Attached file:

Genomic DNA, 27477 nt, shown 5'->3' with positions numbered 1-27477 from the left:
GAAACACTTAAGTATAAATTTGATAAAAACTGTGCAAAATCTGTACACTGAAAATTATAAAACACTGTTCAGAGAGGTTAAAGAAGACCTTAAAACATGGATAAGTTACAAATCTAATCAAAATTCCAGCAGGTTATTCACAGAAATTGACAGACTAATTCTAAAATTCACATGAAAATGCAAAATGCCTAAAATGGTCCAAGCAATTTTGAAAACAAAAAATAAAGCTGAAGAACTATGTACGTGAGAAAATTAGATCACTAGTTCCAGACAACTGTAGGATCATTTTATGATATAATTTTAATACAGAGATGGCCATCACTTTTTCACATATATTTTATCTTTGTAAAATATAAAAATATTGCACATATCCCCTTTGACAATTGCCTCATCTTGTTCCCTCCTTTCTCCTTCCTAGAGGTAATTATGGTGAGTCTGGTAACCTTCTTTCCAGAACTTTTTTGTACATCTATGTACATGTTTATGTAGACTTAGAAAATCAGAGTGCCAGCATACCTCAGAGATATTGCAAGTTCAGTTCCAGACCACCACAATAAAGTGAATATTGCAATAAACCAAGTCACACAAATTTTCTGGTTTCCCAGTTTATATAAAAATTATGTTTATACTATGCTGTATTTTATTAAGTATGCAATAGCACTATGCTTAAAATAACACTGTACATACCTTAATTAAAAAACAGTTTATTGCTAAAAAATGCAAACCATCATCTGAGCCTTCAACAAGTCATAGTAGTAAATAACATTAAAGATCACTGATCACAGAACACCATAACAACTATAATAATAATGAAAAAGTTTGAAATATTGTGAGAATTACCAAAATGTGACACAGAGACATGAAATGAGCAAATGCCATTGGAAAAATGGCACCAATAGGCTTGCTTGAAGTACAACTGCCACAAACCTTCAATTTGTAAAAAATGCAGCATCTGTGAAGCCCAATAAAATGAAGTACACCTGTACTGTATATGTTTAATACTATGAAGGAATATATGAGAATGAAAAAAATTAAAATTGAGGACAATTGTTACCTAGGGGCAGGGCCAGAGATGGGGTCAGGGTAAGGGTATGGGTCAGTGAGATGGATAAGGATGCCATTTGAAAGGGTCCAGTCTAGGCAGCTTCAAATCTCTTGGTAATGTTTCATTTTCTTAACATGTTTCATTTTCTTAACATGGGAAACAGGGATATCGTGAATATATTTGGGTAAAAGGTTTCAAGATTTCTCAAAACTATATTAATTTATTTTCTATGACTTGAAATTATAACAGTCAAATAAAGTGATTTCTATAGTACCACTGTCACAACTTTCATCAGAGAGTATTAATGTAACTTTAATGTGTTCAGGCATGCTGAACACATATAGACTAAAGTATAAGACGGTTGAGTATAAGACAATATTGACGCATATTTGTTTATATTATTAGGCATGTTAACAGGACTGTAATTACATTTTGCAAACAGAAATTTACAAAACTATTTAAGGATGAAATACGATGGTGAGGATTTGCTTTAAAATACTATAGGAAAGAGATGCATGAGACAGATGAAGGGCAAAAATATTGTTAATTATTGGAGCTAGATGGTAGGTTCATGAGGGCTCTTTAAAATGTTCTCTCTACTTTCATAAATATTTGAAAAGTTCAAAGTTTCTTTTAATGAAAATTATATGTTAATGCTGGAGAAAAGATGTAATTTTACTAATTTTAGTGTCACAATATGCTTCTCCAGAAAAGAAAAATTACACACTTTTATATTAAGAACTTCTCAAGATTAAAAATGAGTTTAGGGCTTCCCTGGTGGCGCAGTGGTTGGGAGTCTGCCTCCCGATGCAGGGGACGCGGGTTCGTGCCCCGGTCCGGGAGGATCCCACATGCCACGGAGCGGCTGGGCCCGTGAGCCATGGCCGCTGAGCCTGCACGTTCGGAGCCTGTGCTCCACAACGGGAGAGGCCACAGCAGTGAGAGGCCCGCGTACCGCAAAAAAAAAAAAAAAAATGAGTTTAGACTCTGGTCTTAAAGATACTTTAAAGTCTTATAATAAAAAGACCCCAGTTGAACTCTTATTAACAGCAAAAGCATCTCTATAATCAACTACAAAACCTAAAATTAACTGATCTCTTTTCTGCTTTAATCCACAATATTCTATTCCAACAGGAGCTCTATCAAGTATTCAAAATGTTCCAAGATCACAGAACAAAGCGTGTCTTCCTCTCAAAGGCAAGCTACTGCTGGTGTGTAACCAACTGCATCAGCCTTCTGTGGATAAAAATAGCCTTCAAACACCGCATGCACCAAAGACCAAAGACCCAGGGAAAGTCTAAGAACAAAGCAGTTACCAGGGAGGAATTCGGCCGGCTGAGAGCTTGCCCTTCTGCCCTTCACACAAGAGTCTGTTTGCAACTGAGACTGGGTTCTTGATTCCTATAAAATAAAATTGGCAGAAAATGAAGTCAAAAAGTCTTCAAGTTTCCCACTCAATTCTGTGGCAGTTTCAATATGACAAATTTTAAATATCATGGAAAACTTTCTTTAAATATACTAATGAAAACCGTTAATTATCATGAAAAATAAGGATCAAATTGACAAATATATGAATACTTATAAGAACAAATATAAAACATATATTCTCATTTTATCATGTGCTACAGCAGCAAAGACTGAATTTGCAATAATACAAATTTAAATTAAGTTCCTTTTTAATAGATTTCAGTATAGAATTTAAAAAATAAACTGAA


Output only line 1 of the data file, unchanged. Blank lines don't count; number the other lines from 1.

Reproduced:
Genomic DNA, 27477 nt, shown 5'->3' with positions numbered 1-27477 from the left: